A jar of labeled baking soda and a wooden spoon to scoop it
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Sprinkle Some Baking Soda On These Plants And Watch The Magic Happen
Cabbage Family
A more alkaline soil mix can help prevent and cure clubroot. Infected plants grow large, thick roots that either kill the plants or reduce the yield.
Try a baking soda treatment if you notice this issue developing in your broccoli, cabbage, Brussels sprouts, kale, radishes, or plants in the Brassicaceae family.
Peas are a great plant to cultivate if you live in a colder climate or if you're working with more alkaline soil, but this mix shouldn't veer to extreme levels.
Further alkalizing a basic soil mix can damage and even kill the peas, but with baking soda, you can take your mix from an acidic pH to something around 7 to 7.5.
As a hallmark food of an alkaline diet, it's no surprise that acidic soil can negatively affect asparagus. Sprinkling baking soda on the soil will help neutralize it.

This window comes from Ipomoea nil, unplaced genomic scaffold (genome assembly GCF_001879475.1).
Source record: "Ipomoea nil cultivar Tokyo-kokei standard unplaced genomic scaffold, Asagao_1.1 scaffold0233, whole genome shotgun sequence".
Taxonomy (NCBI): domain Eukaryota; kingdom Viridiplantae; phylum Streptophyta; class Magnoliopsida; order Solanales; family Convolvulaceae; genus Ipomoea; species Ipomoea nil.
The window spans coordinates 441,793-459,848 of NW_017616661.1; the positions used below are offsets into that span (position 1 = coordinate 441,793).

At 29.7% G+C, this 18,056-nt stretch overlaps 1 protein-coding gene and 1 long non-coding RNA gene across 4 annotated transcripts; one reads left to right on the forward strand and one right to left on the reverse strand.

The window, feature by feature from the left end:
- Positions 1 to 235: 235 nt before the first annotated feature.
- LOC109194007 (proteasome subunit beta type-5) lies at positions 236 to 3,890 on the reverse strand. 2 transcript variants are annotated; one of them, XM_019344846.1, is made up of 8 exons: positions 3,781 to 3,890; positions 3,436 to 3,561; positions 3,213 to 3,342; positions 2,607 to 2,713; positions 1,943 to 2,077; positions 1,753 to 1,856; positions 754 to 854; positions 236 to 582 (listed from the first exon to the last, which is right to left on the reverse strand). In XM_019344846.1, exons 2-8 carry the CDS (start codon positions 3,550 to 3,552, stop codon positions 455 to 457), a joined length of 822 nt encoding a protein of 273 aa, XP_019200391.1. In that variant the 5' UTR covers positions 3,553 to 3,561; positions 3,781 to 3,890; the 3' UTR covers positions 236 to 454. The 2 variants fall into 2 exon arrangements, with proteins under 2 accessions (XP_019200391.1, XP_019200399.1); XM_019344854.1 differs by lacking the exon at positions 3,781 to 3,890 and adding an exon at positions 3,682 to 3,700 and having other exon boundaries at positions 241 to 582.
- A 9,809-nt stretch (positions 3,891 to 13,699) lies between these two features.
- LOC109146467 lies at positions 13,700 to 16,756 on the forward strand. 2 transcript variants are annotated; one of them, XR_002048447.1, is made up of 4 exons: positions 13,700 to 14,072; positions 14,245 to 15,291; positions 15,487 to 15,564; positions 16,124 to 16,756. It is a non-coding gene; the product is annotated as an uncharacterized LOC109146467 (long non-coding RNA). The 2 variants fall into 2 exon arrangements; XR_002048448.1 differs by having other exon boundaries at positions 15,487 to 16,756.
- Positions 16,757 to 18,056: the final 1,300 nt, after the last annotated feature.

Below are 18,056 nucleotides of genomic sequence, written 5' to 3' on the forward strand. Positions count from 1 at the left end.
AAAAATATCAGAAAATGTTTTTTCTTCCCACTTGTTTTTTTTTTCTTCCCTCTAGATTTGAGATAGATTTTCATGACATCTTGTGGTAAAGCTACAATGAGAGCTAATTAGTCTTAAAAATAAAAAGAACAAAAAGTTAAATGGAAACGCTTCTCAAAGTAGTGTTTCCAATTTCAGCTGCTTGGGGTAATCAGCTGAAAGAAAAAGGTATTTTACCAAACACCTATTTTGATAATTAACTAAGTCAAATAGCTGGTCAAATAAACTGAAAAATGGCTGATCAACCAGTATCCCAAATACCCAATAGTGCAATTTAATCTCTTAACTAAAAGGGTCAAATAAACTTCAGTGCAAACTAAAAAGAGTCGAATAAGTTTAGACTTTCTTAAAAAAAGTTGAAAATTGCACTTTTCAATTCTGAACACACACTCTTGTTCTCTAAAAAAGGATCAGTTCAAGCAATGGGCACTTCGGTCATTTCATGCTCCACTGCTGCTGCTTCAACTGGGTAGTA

Planting your asparagus in soil with a pH of 6.5 to 8 guarantees you won't face any issues that could compromise your crop.
Most members of the onion family prefer slightly acidic soil, but leeks are much more accepting of soil with a neutral to alkaline pH.
Because of this, they can benefit from a bit of baking soda sprinkled near the root of the plant, especially if you grow them in the same soil as onion, garlic, and shallots.
Most herbs will thrive in neutral soil, but thyme prefers to range on the more alkaline side of the pH scale rather than acidic.
Sprinkle some baking soda into the soil if you notice the pH level is too low to adjust these levels and give your plant a better chance of producing healthy, lush foliage.